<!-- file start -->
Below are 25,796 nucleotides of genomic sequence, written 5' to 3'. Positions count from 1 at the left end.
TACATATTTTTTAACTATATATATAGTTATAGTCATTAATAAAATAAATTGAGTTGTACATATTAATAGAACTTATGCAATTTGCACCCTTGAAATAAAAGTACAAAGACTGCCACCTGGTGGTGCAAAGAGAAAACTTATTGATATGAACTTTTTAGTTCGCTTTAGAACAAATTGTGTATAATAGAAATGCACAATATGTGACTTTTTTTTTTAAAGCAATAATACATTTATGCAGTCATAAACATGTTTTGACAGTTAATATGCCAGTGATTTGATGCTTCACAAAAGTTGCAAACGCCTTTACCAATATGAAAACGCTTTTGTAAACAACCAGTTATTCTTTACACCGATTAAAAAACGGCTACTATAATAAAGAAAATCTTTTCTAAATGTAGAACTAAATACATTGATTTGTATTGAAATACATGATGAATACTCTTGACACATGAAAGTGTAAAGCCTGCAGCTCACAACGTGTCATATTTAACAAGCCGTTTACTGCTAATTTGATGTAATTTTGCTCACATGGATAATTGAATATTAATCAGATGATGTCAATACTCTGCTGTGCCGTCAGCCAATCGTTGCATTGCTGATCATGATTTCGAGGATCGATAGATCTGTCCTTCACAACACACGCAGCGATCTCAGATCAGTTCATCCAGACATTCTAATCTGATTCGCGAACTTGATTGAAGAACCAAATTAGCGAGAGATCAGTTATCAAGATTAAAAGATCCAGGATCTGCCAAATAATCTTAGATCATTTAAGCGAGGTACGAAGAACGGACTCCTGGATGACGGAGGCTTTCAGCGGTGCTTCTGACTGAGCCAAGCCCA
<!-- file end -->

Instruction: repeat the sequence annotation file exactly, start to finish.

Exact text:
Below are 25,796 nucleotides of genomic sequence, written 5' to 3'. Positions count from 1 at the left end.
TACATATTTTTTAACTATATATATAGTTATAGTCATTAATAAAATAAATTGAGTTGTACATATTAATAGAACTTATGCAATTTGCACCCTTGAAATAAAAGTACAAAGACTGCCACCTGGTGGTGCAAAGAGAAAACTTATTGATATGAACTTTTTAGTTCGCTTTAGAACAAATTGTGTATAATAGAAATGCACAATATGTGACTTTTTTTTTTAAAGCAATAATACATTTATGCAGTCATAAACATGTTTTGACAGTTAATATGCCAGTGATTTGATGCTTCACAAAAGTTGCAAACGCCTTTACCAATATGAAAACGCTTTTGTAAACAACCAGTTATTCTTTACACCGATTAAAAAACGGCTACTATAATAAAGAAAATCTTTTCTAAATGTAGAACTAAATACATTGATTTGTATTGAAATACATGATGAATACTCTTGACACATGAAAGTGTAAAGCCTGCAGCTCACAACGTGTCATATTTAACAAGCCGTTTACTGCTAATTTGATGTAATTTTGCTCACATGGATAATTGAATATTAATCAGATGATGTCAATACTCTGCTGTGCCGTCAGCCAATCGTTGCATTGCTGATCATGATTTCGAGGATCGATAGATCTGTCCTTCACAACACACGCAGCGATCTCAGATCAGTTCATCCAGACATTCTAATCTGATTCGCGAACTTGATTGAAGAACCAAATTAGCGAGAGATCAGTTATCAAGATTAAAAGATCCAGGATCTGCCAAATAATCTTAGATCATTTAAGCGAGGTACGAAGAACGGACTCCTGGATGACGGAGGCTTTCAGCGGTGCTTCTGACTGAGCCAAGCCCA